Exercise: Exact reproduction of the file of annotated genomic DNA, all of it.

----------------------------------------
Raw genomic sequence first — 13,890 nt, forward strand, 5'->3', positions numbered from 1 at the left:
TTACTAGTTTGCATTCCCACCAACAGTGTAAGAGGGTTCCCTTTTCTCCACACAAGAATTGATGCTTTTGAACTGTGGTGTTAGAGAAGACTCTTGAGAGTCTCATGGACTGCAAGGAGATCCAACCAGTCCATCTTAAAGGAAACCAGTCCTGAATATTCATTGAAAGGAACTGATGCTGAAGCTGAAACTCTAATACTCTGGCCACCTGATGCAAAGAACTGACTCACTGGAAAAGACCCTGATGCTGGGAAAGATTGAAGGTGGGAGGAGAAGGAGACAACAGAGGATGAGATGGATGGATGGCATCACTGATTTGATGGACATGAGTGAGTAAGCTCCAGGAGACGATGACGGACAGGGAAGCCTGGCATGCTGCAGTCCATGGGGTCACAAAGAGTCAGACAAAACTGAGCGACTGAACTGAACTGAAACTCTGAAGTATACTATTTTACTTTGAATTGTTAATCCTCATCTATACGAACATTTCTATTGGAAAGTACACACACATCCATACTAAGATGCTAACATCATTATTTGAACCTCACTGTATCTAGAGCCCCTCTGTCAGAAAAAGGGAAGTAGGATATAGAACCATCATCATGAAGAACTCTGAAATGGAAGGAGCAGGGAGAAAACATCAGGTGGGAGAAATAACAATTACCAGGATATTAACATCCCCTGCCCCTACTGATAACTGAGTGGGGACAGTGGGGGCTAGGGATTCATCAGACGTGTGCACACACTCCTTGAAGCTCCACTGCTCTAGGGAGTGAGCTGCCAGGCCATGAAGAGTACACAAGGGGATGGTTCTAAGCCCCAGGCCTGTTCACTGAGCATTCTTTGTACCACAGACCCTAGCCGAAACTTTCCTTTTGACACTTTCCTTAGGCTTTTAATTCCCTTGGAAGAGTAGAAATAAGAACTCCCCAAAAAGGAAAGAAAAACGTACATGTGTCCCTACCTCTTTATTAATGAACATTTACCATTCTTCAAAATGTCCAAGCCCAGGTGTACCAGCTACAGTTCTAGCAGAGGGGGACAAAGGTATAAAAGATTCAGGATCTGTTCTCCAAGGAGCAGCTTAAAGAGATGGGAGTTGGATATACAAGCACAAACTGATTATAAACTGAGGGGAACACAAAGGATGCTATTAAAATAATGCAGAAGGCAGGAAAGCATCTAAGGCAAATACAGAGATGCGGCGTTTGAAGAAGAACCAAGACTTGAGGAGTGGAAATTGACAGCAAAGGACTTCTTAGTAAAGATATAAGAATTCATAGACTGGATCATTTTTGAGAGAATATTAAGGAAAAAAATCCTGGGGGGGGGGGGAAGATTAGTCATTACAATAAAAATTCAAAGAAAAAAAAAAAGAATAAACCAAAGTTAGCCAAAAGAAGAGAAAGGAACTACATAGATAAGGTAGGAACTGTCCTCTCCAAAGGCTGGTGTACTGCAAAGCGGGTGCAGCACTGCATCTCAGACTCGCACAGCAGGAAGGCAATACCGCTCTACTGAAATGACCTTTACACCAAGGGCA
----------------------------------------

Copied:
Raw genomic sequence first — 13,890 nt, forward strand, 5'->3', positions numbered from 1 at the left:
TTACTAGTTTGCATTCCCACCAACAGTGTAAGAGGGTTCCCTTTTCTCCACACAAGAATTGATGCTTTTGAACTGTGGTGTTAGAGAAGACTCTTGAGAGTCTCATGGACTGCAAGGAGATCCAACCAGTCCATCTTAAAGGAAACCAGTCCTGAATATTCATTGAAAGGAACTGATGCTGAAGCTGAAACTCTAATACTCTGGCCACCTGATGCAAAGAACTGACTCACTGGAAAAGACCCTGATGCTGGGAAAGATTGAAGGTGGGAGGAGAAGGAGACAACAGAGGATGAGATGGATGGATGGCATCACTGATTTGATGGACATGAGTGAGTAAGCTCCAGGAGACGATGACGGACAGGGAAGCCTGGCATGCTGCAGTCCATGGGGTCACAAAGAGTCAGACAAAACTGAGCGACTGAACTGAACTGAAACTCTGAAGTATACTATTTTACTTTGAATTGTTAATCCTCATCTATACGAACATTTCTATTGGAAAGTACACACACATCCATACTAAGATGCTAACATCATTATTTGAACCTCACTGTATCTAGAGCCCCTCTGTCAGAAAAAGGGAAGTAGGATATAGAACCATCATCATGAAGAACTCTGAAATGGAAGGAGCAGGGAGAAAACATCAGGTGGGAGAAATAACAATTACCAGGATATTAACATCCCCTGCCCCTACTGATAACTGAGTGGGGACAGTGGGGGCTAGGGATTCATCAGACGTGTGCACACACTCCTTGAAGCTCCACTGCTCTAGGGAGTGAGCTGCCAGGCCATGAAGAGTACACAAGGGGATGGTTCTAAGCCCCAGGCCTGTTCACTGAGCATTCTTTGTACCACAGACCCTAGCCGAAACTTTCCTTTTGACACTTTCCTTAGGCTTTTAATTCCCTTGGAAGAGTAGAAATAAGAACTCCCCAAAAAGGAAAGAAAAACGTACATGTGTCCCTACCTCTTTATTAATGAACATTTACCATTCTTCAAAATGTCCAAGCCCAGGTGTACCAGCTACAGTTCTAGCAGAGGGGGACAAAGGTATAAAAGATTCAGGATCTGTTCTCCAAGGAGCAGCTTAAAGAGATGGGAGTTGGATATACAAGCACAAACTGATTATAAACTGAGGGGAACACAAAGGATGCTATTAAAATAATGCAGAAGGCAGGAAAGCATCTAAGGCAAATACAGAGATGCGGCGTTTGAAGAAGAACCAAGACTTGAGGAGTGGAAATTGACAGCAAAGGACTTCTTAGTAAAGATATAAGAATTCATAGACTGGATCATTTTTGAGAGAATATTAAGGAAAAAAATCCTGGGGGGGGGGGGAAGATTAGTCATTACAATAAAAATTCAAAGAAAAAAAAAAAGAATAAACCAAAGTTAGCCAAAAGAAGAGAAAGGAACTACATAGATAAGGTAGGAACTGTCCTCTCCAAAGGCTGGTGTACTGCAAAGCGGGTGCAGCACTGCATCTCAGACTCGCACAGCAGGAAGGCAATACCGCTCTACTGAAATGACCTTTACACCAAGGGCA